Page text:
Whether it’s whim, impulse or the inability to remain still, Todd Rundgren has always been a multi-genre chameleon, effortlessly switching between Pop singer/songwriter, Philly Soul balladeer, Progressive rocker, avant-gardist and much in between. With Rock reunions being the order of the day, Rundgren has now brought back Utopia, the cult band he started in 1975. With his illustrious and successful solo output, production projects with the likes of Badfinger, Meatloaf, New York Dolls and XTC and Utopia’s Prog/Pop Rock, Rundgren was one of the most prolific and eclectic musicians of the 1970s.
Beginning as a side project, Utopia rivaled Rundgren’s solo material in popularity. The band’s career and music can be divided into two eras. There was the original, exploratory ’70s phase, in which Utopia recorded complex concept records like Ra and epic, virtuosic synth-infused compositions upon which the sounds intertwined like aural Mobius strips. The later incarnation of Utopia in the early ’80s flirted with New Wave and embraced Beatlesque Power Pop. After 1985’s POV, Rundgren grew more interested in his solo work and has only returned to Utopia a couple of times since.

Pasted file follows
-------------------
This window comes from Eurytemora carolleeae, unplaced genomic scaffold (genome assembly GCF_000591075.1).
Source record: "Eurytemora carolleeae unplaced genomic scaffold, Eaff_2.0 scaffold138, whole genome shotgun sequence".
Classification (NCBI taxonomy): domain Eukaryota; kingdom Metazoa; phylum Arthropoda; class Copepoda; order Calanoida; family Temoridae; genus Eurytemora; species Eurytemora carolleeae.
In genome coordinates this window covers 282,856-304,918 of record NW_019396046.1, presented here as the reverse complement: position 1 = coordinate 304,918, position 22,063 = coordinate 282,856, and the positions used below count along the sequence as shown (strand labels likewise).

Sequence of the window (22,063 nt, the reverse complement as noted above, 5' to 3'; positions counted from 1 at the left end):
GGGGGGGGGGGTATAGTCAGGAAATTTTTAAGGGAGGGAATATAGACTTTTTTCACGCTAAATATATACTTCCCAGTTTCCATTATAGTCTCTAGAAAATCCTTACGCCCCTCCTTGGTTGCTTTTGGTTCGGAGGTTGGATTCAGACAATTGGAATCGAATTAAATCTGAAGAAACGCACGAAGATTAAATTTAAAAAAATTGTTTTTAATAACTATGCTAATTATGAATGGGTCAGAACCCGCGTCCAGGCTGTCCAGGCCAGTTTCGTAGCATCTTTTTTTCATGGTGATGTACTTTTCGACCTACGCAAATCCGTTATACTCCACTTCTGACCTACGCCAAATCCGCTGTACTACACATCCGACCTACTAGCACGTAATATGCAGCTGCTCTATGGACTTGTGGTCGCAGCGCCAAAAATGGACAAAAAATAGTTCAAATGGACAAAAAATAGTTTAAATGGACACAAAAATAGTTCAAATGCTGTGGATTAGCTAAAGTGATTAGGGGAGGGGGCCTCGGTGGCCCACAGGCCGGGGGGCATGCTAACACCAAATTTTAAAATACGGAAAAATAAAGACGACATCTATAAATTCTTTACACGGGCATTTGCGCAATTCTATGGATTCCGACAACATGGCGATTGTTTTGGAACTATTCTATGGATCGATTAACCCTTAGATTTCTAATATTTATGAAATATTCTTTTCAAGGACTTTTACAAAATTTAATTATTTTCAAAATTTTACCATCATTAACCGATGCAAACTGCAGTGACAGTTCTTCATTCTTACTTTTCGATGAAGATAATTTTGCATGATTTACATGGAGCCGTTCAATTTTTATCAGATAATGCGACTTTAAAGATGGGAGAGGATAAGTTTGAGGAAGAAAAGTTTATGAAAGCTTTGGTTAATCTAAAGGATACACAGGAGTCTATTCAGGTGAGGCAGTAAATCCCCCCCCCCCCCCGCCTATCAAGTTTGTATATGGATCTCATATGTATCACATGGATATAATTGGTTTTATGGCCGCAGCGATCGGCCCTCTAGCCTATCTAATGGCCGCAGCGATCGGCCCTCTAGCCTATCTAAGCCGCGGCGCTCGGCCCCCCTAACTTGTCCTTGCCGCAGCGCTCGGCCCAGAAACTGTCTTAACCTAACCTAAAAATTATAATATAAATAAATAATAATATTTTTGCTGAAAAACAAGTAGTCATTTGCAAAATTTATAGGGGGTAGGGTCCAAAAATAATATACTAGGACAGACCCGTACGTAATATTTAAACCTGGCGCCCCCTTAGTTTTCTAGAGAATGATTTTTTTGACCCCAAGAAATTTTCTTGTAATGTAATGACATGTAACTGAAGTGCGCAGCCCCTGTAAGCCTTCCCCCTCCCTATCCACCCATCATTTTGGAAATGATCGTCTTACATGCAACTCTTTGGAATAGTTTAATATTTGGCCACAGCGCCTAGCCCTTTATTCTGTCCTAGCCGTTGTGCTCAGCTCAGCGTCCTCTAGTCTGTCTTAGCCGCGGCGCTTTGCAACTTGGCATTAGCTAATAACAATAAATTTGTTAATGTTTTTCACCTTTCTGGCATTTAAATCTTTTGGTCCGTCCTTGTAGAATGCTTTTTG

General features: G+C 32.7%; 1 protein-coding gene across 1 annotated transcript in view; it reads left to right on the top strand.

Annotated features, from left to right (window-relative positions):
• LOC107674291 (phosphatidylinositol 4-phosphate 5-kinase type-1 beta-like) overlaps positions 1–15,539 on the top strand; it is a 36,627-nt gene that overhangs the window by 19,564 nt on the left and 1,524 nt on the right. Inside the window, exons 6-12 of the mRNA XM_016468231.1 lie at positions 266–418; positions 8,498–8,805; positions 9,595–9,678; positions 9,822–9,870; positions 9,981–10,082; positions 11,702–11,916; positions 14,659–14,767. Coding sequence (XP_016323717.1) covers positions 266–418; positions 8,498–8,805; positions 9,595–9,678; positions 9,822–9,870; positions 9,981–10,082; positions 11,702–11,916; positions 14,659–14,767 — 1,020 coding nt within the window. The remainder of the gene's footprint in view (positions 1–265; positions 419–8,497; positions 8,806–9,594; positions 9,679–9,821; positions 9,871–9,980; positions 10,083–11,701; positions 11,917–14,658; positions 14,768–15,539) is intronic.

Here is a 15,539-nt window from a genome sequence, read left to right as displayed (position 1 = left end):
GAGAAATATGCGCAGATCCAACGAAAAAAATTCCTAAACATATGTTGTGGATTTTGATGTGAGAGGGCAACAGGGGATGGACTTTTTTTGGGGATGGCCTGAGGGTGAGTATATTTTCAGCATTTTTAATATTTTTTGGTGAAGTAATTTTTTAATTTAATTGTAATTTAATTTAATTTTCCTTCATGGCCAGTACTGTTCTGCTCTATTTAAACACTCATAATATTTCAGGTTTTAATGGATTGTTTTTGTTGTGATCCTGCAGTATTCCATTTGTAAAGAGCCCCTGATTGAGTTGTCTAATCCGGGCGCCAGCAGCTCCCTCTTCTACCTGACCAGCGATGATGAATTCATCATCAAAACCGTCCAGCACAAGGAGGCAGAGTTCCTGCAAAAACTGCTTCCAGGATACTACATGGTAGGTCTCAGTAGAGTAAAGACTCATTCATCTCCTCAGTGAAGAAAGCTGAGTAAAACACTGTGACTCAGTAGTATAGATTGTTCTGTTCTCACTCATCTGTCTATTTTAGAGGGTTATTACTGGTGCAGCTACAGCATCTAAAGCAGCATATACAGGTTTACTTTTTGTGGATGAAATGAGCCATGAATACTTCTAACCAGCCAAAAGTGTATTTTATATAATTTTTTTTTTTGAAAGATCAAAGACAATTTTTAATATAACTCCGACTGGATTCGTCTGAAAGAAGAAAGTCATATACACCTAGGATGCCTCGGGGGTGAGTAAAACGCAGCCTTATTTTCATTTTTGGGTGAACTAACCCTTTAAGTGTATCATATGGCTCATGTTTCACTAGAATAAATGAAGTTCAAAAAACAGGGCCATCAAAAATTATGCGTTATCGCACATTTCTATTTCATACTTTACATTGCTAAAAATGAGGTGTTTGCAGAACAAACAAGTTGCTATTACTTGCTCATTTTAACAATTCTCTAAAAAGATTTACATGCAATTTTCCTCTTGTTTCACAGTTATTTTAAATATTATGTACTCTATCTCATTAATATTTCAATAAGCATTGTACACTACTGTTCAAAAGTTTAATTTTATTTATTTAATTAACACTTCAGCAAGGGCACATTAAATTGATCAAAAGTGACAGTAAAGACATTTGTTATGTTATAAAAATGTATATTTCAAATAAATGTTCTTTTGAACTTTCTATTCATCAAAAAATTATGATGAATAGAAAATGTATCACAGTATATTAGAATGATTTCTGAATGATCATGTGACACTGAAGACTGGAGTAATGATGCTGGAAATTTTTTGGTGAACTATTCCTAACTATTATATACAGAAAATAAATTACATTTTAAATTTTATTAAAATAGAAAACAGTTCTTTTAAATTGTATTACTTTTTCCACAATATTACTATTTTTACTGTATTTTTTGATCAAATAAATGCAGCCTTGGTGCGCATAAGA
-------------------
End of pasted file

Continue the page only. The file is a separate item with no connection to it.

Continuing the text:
The current tour features Rundgren (guitar/vocals), Willie Wilcox (drums) and Kasim Sulton (bass/vocals), who performed together in Utopia in various configurations throughout the band’s initial run. Former Utopian Ralph Schuckett (keyboards) was initially announced for the tour, but backed out for health reasons and was replaced by newcomer Gil Assayas.
The current Utopia is playing two distinct sets per concert, offering a greatest-hits retrospective of each era. In a typically obtuse statement, Rundgren told Variety, “Even though we are paying tribute to the past, we’re not going to talk about the past.”